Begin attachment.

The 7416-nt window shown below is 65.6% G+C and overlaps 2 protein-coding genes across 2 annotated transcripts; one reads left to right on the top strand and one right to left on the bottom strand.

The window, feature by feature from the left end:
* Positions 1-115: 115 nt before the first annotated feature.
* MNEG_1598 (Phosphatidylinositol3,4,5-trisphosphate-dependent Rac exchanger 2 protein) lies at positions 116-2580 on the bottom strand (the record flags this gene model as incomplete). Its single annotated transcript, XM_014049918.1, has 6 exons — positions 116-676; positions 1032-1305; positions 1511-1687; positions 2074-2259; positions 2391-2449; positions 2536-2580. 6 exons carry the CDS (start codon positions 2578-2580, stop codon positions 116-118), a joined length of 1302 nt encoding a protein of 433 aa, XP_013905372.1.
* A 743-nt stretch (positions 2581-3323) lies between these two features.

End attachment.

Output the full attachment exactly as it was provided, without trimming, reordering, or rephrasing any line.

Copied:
The 7416-nt window shown below is 65.6% G+C and overlaps 2 protein-coding genes across 2 annotated transcripts; one reads left to right on the top strand and one right to left on the bottom strand.

The window, feature by feature from the left end:
* Positions 1-115: 115 nt before the first annotated feature.
* MNEG_1598 (Phosphatidylinositol3,4,5-trisphosphate-dependent Rac exchanger 2 protein) lies at positions 116-2580 on the bottom strand (the record flags this gene model as incomplete). Its single annotated transcript, XM_014049918.1, has 6 exons — positions 116-676; positions 1032-1305; positions 1511-1687; positions 2074-2259; positions 2391-2449; positions 2536-2580. 6 exons carry the CDS (start codon positions 2578-2580, stop codon positions 116-118), a joined length of 1302 nt encoding a protein of 433 aa, XP_013905372.1.
* A 743-nt stretch (positions 2581-3323) lies between these two features.